Relationships between religion and state are a core focus for social scientists, but little is known about a central set of actors in “church-state” relations in the United States: local elected officials (mayors, town councilpersons, city commissioners). We report on a unique, representative survey of local elected officials, examining their religiosity, their interactions with religion through governance (prayers, meetings, symbol placement requests), and their preferences for religion-state relations. Our results show that local elected officials are no more religious than the general adult public, that they interact with religion in their formal governance at low rates, and that a quarter strongly prefer increased state engagement with religion. Minority religious affiliation, Democratic political affiliation, and urban context predict opposition to religion-state engagement. We describe how local elected officials may produce local regimes of religion-state interaction that vary by geographic location and suggest pathways for future research.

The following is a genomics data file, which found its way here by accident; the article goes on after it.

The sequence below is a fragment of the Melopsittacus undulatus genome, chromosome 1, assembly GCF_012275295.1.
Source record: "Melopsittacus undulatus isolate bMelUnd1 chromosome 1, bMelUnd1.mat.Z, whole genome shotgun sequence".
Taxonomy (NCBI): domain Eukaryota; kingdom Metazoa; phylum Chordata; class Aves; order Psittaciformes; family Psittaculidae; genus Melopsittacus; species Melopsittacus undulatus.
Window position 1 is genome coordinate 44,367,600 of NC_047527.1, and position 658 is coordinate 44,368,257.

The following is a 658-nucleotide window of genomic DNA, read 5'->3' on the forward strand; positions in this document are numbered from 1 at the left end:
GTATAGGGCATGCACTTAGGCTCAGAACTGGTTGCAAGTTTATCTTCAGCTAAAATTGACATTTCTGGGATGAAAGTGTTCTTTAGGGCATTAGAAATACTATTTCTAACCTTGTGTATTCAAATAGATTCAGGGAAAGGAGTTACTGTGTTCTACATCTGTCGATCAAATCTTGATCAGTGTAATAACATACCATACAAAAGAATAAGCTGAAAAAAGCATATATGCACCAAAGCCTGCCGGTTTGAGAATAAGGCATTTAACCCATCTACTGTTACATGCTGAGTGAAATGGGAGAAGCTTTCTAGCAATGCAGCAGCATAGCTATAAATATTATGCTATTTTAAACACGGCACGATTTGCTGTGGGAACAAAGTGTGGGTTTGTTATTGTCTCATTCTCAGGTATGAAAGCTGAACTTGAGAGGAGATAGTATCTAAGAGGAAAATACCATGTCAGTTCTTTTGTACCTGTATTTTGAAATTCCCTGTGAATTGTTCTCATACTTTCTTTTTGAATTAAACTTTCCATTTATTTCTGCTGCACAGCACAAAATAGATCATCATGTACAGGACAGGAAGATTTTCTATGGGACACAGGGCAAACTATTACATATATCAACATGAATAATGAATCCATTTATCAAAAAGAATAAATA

All Science Journal Classification (ASJC) codes
- Religious studies